squire: Gandalf moves on, commenting that Bilbo had a Mithril coat he got from Thorin. Gimli is impressed, and Frodo listens blankly as Gandalf adds that it was worth more than the “value of the Shire”.
Frodo seems truly staggered to think he is wearing the value of the Shire.
squire: Jackson comments as this entire Mithril Mines EE sequence begins: “We have a sequence coming up which was cut, revealing more information about the mithril vest which Bilbo gave Frodo, and we felt that the mithril vest had been established well enough back in the Rivendell bedroom scene, and we didn’t really need to dwell more on it, which is why this was trimmed out.”
In fact, the mithril coat sequence with Bilbo establishes that it gives hidden protection; and the payoff is later in this Moria adventure, when the coat saves Frodo’s life from the cave troll. This sequence here with Gandalf, which is about the value of mithril, has no payoff or purpose, unless the films are going to refer to its monetary value later on – which they aren’t.
squire: H. Is Jackson being obtuse, forgetful, or overly concise in his explanation of why the Mithril Mine and the coat revelation were cut from the Theatrical release?
FarFromHome: The payoff for establishing the value of the mithril coat comes much, much later - it explains why the orcs fall to quarrelling over it in the Tower of Cirith Ungol. This does seem very far away, and I think it's virtually impossible that anyone who is learning this stuff from the movie is going to recall it by the time they get to ROTK. So yes, Jackson is probably being overly concise in his explanation for the cut - one reason being that the commentaries seem to take care not to "spoil" anything that will be in the later movies.
Darkstone: Might be being truthful. Then again, cutting it does violate Uncle Miltie’s Rule of Comedy: You got to repeat plot points to the audience three times. So actually Jackson should have stuck in another line about mithril. Apparently, though, he went against the general Hollywood assumption that audiences are made up of stupid idiots and just stuck with the one.
squire: I. Is the Mithril Mine necessary (or at least desirable) for any other reasons, like explaining why Moria exists?
Darkstone: Or like conveying the sense that it’s a four day journey and that occasionally they might actually talk about their surroundings?
squire: Or why Moria was destroyed?
Darkstone: It does show how the balrog got up here.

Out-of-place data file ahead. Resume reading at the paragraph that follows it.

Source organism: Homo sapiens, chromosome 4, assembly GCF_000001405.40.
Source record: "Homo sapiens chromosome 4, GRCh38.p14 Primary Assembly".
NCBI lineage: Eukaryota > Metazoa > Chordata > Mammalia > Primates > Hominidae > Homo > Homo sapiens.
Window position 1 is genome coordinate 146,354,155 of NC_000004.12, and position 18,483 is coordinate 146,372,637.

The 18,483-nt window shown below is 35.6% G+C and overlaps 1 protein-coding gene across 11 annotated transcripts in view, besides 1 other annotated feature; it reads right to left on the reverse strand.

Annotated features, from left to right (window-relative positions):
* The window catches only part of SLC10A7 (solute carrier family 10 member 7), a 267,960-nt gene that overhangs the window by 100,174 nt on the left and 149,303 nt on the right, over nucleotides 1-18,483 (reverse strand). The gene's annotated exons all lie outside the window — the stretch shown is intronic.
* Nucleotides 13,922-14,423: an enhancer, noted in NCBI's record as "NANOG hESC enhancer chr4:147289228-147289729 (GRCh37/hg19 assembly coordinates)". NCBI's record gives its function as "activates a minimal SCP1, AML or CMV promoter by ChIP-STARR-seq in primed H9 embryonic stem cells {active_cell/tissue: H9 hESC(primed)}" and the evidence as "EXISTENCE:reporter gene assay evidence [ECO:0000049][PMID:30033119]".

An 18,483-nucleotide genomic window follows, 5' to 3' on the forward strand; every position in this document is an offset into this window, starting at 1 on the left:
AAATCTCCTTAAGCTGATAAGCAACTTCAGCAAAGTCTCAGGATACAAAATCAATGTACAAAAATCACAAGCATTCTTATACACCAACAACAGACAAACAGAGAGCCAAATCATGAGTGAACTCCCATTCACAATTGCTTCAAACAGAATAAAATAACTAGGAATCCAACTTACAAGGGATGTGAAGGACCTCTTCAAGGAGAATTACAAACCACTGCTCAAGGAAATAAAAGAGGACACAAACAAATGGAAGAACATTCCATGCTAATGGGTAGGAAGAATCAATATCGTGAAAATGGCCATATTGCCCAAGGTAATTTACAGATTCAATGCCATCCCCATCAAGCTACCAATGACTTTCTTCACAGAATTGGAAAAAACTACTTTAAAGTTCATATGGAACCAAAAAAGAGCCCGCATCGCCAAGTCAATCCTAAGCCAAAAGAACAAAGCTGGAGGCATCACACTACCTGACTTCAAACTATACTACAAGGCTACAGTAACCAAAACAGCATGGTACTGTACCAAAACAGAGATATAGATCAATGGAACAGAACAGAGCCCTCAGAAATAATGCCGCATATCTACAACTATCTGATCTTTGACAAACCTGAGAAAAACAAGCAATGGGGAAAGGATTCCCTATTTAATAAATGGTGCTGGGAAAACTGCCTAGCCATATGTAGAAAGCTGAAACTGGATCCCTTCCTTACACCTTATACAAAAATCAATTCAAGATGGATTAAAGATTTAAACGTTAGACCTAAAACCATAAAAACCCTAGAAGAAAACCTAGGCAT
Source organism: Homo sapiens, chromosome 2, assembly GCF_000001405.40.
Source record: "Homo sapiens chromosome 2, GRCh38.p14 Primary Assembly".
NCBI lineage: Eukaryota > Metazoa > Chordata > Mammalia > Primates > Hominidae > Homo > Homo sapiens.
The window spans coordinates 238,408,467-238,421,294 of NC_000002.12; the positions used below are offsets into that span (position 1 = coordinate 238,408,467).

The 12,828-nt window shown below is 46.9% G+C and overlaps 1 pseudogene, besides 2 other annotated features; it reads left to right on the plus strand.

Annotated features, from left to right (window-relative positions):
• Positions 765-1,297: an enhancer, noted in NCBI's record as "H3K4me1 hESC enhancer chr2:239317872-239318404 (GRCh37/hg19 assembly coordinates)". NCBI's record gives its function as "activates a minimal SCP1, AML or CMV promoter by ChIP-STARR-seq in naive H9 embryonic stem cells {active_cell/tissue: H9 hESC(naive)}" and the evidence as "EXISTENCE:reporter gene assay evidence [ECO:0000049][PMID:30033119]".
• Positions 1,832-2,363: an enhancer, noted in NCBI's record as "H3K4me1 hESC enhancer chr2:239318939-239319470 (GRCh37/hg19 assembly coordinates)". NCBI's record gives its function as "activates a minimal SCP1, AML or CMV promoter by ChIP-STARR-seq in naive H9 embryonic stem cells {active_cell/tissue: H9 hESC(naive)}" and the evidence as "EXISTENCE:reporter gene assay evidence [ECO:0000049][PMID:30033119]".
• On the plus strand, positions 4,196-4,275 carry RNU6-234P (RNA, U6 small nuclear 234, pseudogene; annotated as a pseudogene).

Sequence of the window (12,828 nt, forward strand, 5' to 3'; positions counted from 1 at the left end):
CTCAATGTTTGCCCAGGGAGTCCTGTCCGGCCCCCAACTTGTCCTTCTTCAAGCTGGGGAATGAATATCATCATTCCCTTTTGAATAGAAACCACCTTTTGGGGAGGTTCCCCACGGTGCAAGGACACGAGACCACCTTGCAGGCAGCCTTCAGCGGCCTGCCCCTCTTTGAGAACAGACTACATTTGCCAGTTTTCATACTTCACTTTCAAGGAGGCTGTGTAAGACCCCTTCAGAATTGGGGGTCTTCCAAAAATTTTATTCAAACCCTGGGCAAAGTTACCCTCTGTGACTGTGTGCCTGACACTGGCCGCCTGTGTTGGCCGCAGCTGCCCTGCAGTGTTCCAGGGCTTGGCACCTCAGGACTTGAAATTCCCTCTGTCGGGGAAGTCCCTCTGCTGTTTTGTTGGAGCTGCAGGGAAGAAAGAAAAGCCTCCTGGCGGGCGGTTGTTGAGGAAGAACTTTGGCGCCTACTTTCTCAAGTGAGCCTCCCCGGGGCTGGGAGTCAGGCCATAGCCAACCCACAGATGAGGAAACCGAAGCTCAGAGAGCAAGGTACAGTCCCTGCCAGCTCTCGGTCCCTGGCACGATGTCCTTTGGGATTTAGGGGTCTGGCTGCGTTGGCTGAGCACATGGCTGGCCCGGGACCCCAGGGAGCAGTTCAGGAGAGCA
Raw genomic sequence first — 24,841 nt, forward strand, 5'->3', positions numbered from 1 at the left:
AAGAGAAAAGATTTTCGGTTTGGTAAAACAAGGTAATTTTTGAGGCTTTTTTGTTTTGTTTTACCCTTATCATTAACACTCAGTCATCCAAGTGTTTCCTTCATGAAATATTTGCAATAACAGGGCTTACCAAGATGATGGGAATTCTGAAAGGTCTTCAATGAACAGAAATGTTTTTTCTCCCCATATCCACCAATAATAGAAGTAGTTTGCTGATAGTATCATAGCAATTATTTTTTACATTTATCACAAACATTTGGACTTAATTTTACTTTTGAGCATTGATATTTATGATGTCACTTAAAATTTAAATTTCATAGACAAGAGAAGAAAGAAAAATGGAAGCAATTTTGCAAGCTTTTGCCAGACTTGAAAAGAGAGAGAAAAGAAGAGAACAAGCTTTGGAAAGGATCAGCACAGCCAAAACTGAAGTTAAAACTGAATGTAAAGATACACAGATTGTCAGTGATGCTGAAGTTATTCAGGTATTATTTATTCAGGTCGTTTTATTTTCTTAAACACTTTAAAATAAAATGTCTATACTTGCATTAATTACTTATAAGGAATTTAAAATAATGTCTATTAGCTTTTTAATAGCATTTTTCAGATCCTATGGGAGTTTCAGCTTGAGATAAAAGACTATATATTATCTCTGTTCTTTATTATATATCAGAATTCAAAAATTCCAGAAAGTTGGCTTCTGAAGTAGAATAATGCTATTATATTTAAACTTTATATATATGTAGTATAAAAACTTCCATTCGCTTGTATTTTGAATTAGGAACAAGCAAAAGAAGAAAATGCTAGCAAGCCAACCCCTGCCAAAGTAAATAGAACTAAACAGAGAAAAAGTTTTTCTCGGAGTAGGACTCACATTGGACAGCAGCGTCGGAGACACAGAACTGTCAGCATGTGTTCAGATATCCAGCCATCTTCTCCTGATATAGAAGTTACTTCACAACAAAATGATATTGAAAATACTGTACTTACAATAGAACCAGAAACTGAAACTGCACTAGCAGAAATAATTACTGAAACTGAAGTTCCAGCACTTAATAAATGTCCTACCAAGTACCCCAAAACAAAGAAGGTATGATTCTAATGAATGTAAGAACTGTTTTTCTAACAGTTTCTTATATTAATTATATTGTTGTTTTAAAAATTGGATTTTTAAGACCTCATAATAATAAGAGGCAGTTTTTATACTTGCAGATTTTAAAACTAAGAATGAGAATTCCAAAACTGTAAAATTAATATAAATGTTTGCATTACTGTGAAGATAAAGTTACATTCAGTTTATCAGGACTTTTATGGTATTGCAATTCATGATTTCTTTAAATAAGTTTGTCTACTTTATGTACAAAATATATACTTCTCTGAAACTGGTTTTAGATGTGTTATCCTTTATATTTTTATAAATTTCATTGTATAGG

squire: Should it have been cut from the TE?
Darkstone: Yep. For the reasons everyone gave in the commentaries.
squire: – it’s 65 seconds long, and one can imagine any number of compensating 65-second cuts that could have come out of this part of the movie.
FarFromHome: The full story of the tragedy of the dwarves is probably too much to get in. I love Gimli's poem in the book, and his exchanges with Sam about the Dwarves' history. But in the movie we have to be content with hints, such as Saruman's earlier words about the dwarves delving "too greedily and too deep", combined with the evidence of their delving here.
For just about every EE scene, someone suggests that 60 seconds or whatever could surely have been found for it, by cutting something else. And I suppose that's true. But without any experience as a movie editor, it's hard to say how much difference any given cut might make. As someone who has had to edit documents for conciseness, I do at least know how hard it can be to decide exactly what is needed to conserve flow and comprehension, until you cut too much out and find that the text no longer works. Multiplying that by whatever huge factor would make it equivalent to film editing leaves me in awe that it can be done at all!
Darkstone: Barry Goldwater’s law of government “A million here, a million there, and before you know it you’re talking real money.” Same with film: “65 seconds here, sixty five seconds there, and before you know it you’re talking a whole 'nother movie.”
Mortae: hehehe some nice comments
Elostirion74: I think the mithril scene could have been very interesting as a way of explaining the basis of the wealth of the dwarves as well as spelling out their deeper desires, but I'm glad they cut this scene when I saw the acting.
Home 2. The Caverns 4. Crossroads